Ready for Anything: Disaster Preparedness

Getting back to business after a disaster depends on preparedness and resiliency planning done today. Small business owners invest a tremendous amount of time, money and resources to make their ventures successful, and yet, while the importance of emergency planning may seem self-evident, it often gets put on the back-burner in the face of more immediate concerns. Disasters come in all shapes and sizes, from natural disasters such as hurricanes and wild fires, to other disasters such as electrical fires, burglaries and cyber attacks. For small business owners, being prepared can mean staying in business following a disaster. An estimated 25 percent of businesses do not reopen following a disaster, according to the U.S. Small Business Administration.

The materials and resources presented here can help small businesses make plans to recover from financial losses and business interruption and to protect their employees, the community and the environment.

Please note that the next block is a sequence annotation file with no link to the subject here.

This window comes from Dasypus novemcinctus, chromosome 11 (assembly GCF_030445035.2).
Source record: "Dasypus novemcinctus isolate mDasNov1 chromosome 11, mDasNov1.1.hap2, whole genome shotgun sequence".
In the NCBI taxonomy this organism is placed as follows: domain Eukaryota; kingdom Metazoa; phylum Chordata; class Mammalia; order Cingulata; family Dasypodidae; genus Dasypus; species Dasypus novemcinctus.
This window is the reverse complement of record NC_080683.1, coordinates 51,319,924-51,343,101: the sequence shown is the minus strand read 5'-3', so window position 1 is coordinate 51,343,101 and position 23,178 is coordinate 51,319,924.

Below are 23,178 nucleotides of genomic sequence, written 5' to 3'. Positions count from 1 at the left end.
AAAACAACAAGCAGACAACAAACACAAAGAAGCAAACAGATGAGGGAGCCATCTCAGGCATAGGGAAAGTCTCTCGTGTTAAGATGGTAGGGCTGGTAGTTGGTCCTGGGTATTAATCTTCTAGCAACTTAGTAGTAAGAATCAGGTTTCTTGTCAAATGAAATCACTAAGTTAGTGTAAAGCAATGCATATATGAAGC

Information from the U.S. Small Business Administration

Other Sources

SBA Disaster Assistance For Businesses of All Sizes

SBA provides low-interest disaster loans to businesses of all sizes, private non-profit organizations, homeowners, and renters. SBA disaster loans can be used to repair or replace the following items damaged or destroyed in a declared disaster: real estate, personal property, machinery and equipment, and inventory and business assets.

Find further details on the SBA disaster assistance, including:

Additional Small Business Resources

Already in business or thinking about starting your own small business? Check out our various Small Business Snapshots, Market Research Links and our Sample Business Plans collection. Remember, you can also receive free professional business advice and free or low-cost business training from your local Small Business Development Center!

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